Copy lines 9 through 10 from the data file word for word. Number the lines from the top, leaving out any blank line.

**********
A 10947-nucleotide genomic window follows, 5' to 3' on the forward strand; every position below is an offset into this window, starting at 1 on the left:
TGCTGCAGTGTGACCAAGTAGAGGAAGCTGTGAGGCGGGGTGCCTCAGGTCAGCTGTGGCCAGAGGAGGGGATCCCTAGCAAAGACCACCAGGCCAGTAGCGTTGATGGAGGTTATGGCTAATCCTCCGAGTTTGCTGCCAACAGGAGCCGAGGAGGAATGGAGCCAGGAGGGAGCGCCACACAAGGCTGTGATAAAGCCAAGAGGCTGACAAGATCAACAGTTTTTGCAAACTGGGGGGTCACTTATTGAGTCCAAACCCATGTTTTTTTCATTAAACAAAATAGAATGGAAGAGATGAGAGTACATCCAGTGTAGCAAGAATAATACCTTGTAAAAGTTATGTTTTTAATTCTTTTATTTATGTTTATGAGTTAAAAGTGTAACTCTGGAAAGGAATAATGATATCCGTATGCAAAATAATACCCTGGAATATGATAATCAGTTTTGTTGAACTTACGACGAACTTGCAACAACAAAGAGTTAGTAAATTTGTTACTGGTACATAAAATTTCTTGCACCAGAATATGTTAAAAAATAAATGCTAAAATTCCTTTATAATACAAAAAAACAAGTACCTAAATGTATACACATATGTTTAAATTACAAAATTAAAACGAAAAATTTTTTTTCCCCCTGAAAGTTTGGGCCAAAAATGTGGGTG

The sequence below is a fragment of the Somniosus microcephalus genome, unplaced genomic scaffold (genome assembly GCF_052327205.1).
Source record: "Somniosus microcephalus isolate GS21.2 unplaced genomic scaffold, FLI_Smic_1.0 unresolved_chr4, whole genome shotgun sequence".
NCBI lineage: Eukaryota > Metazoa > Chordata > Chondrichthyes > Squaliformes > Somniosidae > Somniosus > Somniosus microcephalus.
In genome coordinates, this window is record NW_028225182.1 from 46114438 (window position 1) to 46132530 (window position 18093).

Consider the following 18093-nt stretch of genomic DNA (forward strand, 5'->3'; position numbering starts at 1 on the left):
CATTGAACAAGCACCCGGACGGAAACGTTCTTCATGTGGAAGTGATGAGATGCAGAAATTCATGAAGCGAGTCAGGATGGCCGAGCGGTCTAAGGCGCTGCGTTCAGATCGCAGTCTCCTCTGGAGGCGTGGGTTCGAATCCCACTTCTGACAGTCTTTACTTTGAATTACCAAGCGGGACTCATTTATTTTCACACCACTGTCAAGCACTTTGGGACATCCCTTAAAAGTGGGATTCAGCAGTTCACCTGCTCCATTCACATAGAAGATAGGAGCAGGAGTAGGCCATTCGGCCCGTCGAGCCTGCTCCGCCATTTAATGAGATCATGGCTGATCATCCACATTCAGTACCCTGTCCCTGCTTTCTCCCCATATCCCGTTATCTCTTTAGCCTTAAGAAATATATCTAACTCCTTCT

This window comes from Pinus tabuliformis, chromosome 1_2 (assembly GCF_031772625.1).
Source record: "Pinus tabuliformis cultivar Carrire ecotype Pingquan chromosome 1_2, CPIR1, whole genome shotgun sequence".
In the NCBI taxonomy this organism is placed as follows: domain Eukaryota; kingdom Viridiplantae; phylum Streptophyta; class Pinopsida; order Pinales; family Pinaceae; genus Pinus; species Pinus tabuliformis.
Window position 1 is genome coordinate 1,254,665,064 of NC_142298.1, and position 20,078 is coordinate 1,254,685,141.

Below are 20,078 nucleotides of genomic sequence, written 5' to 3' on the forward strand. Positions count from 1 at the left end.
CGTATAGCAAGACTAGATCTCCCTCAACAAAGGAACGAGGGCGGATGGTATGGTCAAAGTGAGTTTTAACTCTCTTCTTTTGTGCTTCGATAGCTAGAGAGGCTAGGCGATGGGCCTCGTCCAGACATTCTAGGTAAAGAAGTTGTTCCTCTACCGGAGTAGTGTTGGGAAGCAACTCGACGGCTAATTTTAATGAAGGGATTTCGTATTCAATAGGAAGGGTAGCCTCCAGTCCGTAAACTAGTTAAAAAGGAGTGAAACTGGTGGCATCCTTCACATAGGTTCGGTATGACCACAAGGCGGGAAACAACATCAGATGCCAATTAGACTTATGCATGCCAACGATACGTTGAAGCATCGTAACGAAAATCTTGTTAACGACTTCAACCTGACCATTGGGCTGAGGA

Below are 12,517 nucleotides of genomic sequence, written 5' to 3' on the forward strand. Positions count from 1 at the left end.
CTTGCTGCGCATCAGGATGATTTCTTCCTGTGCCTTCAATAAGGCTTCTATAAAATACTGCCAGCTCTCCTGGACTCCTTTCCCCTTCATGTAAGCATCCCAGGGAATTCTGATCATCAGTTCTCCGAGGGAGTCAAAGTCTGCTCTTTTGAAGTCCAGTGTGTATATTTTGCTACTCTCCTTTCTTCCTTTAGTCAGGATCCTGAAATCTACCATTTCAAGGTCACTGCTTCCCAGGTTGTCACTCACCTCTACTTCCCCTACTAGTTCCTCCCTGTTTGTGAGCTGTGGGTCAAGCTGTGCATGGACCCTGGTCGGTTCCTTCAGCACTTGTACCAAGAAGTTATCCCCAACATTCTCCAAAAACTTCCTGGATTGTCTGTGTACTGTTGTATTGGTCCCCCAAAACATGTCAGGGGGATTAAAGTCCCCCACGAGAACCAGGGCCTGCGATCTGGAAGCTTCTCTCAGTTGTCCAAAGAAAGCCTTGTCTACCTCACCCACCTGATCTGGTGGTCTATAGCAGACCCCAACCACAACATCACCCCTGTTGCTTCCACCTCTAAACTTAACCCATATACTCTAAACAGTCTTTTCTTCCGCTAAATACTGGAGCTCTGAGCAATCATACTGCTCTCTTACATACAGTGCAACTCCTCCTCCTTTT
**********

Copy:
This window comes from Pinus tabuliformis, chromosome 1_2 (assembly GCF_031772625.1).
Source record: "Pinus tabuliformis cultivar Carrire ecotype Pingquan chromosome 1_2, CPIR1, whole genome shotgun sequence".